City City Bang Bang, Columns

An aura of invincibility?

What does this massive victory really about? Apart from the fact that the unexpectedness of its sheer scale and sweep makes most analysts look foolish, what does it say about the politics of the day? What are voters looking for that they have found in Narendra Modi?

Potentially, there are many explanations, some of them rooted in thinly veiled incomprehension. The BJP’s ground game, the owning of nationalism as a theme and its salience post-Pulawama, the swooning support of media, particularly the popular TV channels, the growing appeal of an assertive form of Hindutva, the relatively unheralded impact of developmental schemes on the ground, the lack of a credible alternative, the Congress’ absence of coherence in their strategy- all of these are in some way or another, responsible for the remarkable outcome.

But perhaps there is something that at work here that goes beyond a set of tangible reasons. Arguably, Mr Modi won because he comes through as the only person capable of leading the country. After Indira Gandhi, he is the only leader who wins because he looks the part. For most voters, it is as if he is meant to lead; the reasons count, but are secondary. The other factors all play a role, but there is something about his persona that allows him to be seen as the presumptive leader of the nation. The fact that his appeal far outstrips that of the party that he leads suggests that what people are voting for are not the party’s policies but the leader’s aura.

He rises above not just caste and regional considerations, he rises above his own words and actions. This time around, he has made no promises. No acche din, no 15 lakhs, that can come back to haunt him. His primary reason for winning cannot be attributed primarily to what he has done (although that would certainly have played a role), nor on what he will do, but to who he is. His failures are elided over, his intentions are what matter. This is a kind of immunity that is unprecedented, and this gives him virtually limitless powers.

What has unquestionably helpful, has been the role played by an adoring media. The post-Pulawama bump that Mr Modi saw owes a lot to the nature of the coverage that helped fan a form of nationalism that was not rooted in BJP’s traditional Hindu-Muslim binary. This was a wider and deeper current that could accommodate many who were relatively unmoved by the usual party rhetoric.

Balakot became an ideal stage to underline the qualities that make Mr Modi so irresistible to his audience. What it did was to add a coat to fresh paint to the image Mr Modi already enjoyed. For any other leader, the same set of circumstances could have produced a very different outcome. Imagine a Rahul Gandhi at the helm and an assertive BJP in the opposition, and it is quite possible to paint a picture about how the headlines would have been about Indian intelligence failures, and a botched attempt at retaliation. The media could well have continued its screaming, only this time targeting the government instead of the opposition. Admittedly, this is a speculative construct, but it is far from being implausible. What it does underline is that Balakot worked for Mr Modi because of the image he has already built; it did not build this image.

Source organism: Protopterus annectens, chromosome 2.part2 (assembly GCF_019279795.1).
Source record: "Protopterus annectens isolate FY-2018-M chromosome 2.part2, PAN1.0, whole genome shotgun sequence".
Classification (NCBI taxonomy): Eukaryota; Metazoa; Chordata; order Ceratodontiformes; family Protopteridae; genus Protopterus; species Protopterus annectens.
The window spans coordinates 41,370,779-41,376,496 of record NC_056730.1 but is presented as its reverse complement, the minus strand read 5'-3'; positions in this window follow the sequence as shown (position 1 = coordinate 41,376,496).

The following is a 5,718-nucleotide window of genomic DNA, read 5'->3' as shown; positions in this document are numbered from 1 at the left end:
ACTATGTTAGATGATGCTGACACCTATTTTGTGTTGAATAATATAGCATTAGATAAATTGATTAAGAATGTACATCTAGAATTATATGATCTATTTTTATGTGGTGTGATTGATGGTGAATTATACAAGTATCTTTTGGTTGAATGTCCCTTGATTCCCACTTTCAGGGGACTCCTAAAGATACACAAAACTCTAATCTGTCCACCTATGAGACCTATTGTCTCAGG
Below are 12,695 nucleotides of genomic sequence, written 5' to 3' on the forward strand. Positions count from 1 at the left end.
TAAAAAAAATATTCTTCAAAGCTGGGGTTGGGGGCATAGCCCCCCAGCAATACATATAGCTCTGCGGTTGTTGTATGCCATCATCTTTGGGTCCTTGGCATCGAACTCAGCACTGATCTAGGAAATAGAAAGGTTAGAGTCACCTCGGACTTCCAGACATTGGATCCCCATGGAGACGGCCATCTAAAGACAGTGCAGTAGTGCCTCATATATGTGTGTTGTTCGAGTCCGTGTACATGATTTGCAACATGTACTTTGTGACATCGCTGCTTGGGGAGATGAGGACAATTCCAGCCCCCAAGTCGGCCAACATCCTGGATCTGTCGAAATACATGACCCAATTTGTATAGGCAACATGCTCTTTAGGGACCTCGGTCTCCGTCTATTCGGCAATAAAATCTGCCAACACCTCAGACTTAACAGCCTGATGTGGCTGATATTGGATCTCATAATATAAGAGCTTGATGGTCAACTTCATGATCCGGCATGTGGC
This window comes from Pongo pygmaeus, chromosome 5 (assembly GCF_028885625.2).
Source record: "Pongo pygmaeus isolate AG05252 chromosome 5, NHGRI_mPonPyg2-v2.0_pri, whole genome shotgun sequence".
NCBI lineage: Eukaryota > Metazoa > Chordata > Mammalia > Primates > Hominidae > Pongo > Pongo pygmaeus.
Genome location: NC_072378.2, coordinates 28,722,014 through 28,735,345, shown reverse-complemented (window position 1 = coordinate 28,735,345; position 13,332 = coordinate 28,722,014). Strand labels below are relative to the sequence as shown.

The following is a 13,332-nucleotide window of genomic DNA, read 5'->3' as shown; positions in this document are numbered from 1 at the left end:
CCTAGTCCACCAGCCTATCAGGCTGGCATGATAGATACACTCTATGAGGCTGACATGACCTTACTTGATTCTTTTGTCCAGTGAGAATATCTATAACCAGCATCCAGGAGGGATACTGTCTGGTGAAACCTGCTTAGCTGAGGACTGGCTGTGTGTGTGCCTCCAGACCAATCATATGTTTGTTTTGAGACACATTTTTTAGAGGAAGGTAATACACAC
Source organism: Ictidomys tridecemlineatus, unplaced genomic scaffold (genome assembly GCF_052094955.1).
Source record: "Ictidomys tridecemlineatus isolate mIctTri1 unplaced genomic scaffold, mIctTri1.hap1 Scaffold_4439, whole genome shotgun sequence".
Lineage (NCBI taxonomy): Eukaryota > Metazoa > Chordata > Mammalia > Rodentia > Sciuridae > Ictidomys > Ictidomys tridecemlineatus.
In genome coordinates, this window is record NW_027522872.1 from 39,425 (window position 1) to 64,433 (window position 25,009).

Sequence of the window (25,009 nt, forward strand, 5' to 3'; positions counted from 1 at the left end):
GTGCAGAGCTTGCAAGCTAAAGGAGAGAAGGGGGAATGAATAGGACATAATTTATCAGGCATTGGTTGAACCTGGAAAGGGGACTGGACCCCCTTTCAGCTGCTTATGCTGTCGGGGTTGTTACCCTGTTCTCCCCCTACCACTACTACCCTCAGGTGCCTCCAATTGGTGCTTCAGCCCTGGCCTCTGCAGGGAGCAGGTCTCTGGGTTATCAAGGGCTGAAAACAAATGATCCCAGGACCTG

It is noteworthy that the media never presents him as just another politician; interactions with him always strike a reverential note. On his part, he has always been careful to never allow himself to be bracketed with anyone as a peer; it is no accident that voters see him in a different category from any other political leader.

The other factor that helps create the image of a leader that is meant to rule is the intensity of support that he enjoys among his devotees. The word ‘bhakt’ that is used pejoratively to describe his followers, is, in fact, nothing more than matter-of-fact description for indeed no other label captures the extent of the belief that they place in their leader. Contrast this with the supporters of virtually any other party and the difference is stark. In no party, is the leader as exempt from criticism by its supporters, nor is there anywhere near the willingness to go wherever the leader takes them. This kind of passionate espousal can be contagious. The fact that the BJP’s vote share went up as voting progressed, suggests that this very visible support acted was highly influential for those undecided. In this context, the Chowkidar campaign played a critical role in creating a palpable sense of public enthusiasm. It helped identify and aggregate Mr Modi’s supporters, who by virtue of doing something markedly unusual and attention-catching, demonstrated the extent of their faith in their leader. The growing sense of inevitability that surrounded his campaign is better understood not as a result of specific promises or messages, but as an aura that made him appear to be the obvious choice.

The problem with the opposition is that they have no national leader on the horizon. What the Opposition needs is someone who has not mere supporters but believers and followers. Once the old arithmetic of caste stops winning them national elections, they have no option but to find a fitting rival to Mr Modi. Apart from the fact that no such figure exists today, given the fragmented nature of the opposition, and in particular the ineffectiveness of the Congress, which poses as a national party, but is anything but, there is little scope for such an alternative to emerge. Of course, this is equally true of the BJP, but then given Mr Modi’s age, there is no reason for them to worry about a post-Modi scenario any time soon.

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